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A Google Penguin Penalty Recovery Guide

by Shane Barker  |  
June 15, 2015

If you have a website, then you definitely know about Google Penguin, the codename for Google's algorithm launched on April 24, 2012 by Matt Cutts and his team to fight Web spam.

And, in all probability, you have thought about hiring, or you've actually hired, an SEO expert to keep your site safe from Google's spam-fighting algorithm updates.

Google Penguin debuted with the intent of reducing spam by decreasing the search engine ranking of websites that violate the Google Webmaster Guidelines. Avoiding any techniques that manipulate those guidelines is the best approach to keeping your website off Google Penguin's hit list.

Penguin checks website link profiles for mainly the following:

  1. No. of backlinks
  2. No. of nofollow links
  3. No. of dofollow links
  4. Links from C class IP sites
  5. Anchor text:
    —Varied keyword
  6.  Sitewide links
  7. Author bio link
  8. Contextual link
  9. Relevancy of website where the link is coming from
  10. Number of backlinks of other inner website pages
  11. Links from bad neighbors
  12.  Links from news sites
  13. Links from authority sites
  14. Links from .edu and .org websites
  15. Paid links

Google has never mentioned which Off SEO techniques it considers good or bad, but not manipulating the Google Webmaster's Guidelines has been consistently reiterated. When websites don't follow those guidelines, often they are penalized by Google Penguin.

Once you've been slapped by Penguin, it's difficult to have the penalties revoked. But it's not impossible. This step-by-step Google Penguin penalty recovery guide will help you to dig yourself out of those costly penalties.

Check the Google Webmaster Tool

Whenever a website is targeted by Penguin, a message automatically at the site's webmaster account. You can easily check for this message in the "Manual Actions" section, in the left sidebar.

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Shane Barker is a digital marketing consultant who specializes in sales funnels, targeted traffic, and website conversions. He has consulted with Fortune 500 companies, influencers, and A-list celebrities.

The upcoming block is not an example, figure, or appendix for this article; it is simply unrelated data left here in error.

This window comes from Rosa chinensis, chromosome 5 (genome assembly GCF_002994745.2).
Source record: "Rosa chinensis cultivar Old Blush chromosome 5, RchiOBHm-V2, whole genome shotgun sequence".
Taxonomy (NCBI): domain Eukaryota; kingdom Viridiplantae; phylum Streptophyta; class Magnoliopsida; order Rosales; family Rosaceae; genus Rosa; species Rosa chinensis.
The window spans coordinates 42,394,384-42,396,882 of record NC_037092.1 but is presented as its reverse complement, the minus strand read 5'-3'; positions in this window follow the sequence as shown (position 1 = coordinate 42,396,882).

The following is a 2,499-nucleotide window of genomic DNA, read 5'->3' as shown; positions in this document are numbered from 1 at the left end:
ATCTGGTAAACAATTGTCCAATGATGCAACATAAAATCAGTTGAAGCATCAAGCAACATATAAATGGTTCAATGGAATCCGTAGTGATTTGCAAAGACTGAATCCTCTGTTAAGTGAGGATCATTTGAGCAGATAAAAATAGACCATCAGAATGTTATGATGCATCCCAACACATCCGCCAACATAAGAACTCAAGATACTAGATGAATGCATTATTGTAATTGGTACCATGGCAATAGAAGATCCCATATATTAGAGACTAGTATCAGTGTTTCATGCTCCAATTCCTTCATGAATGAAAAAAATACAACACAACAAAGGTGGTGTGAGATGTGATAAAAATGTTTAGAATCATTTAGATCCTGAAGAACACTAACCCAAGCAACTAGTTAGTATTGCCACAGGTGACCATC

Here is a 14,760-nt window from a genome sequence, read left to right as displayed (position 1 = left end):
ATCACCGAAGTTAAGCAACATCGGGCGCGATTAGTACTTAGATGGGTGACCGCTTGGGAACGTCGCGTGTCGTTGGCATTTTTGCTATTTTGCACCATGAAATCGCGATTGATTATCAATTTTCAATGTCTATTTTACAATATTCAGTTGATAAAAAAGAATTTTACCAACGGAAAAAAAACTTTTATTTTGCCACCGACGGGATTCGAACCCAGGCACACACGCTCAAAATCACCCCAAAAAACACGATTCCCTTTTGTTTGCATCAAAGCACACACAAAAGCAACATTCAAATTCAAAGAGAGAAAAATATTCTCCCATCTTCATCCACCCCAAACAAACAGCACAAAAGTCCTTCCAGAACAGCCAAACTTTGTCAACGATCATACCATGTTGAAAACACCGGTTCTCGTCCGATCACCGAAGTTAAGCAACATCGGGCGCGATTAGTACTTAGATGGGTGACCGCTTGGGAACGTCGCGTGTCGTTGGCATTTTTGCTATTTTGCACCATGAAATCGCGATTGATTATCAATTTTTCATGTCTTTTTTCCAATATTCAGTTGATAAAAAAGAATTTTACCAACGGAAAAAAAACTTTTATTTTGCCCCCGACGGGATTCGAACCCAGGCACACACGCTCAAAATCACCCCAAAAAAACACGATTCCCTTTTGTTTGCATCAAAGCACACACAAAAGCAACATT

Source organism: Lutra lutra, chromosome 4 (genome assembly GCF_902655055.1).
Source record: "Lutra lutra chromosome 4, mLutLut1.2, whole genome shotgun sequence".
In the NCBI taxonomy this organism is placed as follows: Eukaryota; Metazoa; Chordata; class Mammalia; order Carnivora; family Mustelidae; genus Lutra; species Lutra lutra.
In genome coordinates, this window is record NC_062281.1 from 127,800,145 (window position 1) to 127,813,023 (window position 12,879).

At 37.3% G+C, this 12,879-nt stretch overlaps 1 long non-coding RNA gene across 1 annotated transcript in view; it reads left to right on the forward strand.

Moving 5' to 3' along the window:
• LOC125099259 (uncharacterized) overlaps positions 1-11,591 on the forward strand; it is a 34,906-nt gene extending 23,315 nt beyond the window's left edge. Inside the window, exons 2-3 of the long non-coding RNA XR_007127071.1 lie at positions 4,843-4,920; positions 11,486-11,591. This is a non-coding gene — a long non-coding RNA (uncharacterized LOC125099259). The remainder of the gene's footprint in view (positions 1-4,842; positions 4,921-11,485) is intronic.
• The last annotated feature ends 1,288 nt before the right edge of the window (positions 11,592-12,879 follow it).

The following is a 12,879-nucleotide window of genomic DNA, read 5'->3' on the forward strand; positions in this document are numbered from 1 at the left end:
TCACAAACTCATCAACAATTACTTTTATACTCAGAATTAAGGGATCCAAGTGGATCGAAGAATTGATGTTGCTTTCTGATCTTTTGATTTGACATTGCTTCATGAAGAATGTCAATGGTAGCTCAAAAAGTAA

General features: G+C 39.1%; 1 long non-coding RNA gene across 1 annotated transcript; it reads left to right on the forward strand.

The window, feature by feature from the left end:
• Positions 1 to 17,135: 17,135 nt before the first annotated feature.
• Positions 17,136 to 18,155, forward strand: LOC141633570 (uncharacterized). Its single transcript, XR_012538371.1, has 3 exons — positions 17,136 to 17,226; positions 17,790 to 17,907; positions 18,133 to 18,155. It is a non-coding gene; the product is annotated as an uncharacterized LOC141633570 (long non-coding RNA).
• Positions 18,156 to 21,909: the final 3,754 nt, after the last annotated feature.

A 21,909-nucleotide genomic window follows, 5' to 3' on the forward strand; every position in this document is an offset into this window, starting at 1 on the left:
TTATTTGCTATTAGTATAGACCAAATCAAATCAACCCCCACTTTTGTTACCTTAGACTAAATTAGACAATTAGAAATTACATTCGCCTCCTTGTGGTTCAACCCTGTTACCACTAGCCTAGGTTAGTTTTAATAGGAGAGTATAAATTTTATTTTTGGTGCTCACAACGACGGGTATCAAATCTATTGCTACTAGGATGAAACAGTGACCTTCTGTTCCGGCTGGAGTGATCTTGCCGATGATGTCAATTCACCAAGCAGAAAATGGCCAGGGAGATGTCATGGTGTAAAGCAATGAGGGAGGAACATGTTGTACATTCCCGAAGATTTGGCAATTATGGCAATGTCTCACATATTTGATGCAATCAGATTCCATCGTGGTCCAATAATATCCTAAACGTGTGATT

Linkedin: Shane Barker

Twitter: @shane_barker

Google+: Shane Barker

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  • by Beth Mon Jun 15, 2015 via web

    Great article! Love the list of Penguin checkpoints. It seems like I spend a lot of time looking for these kinds of lists to only find them by accident. Quick question - you are emphasizing the importance of contacting webmasters to remove links before putting in a disavow request. Is the disavow kind of a request to Google to remove the links for you (not technically deleting the code, but removing them from consideration)? How would they "know" if you didn't contact the webmaster before putting in a disavow request? Thanks!

  • by Shane Barker Fri Jun 19, 2015 via web

    Indeed, I am emphasizing on contacting webmasters to remove links and at least 60-80% bad links should be removed before disavowing them because Google wants to see your efforts, not your links. If anybody put efforts on removing links then surely get success, but if you fake the link evaluation sheet than surely your penalty won't be removed as Google can detect it easily and will send list of example links which they think is spammy. ;)

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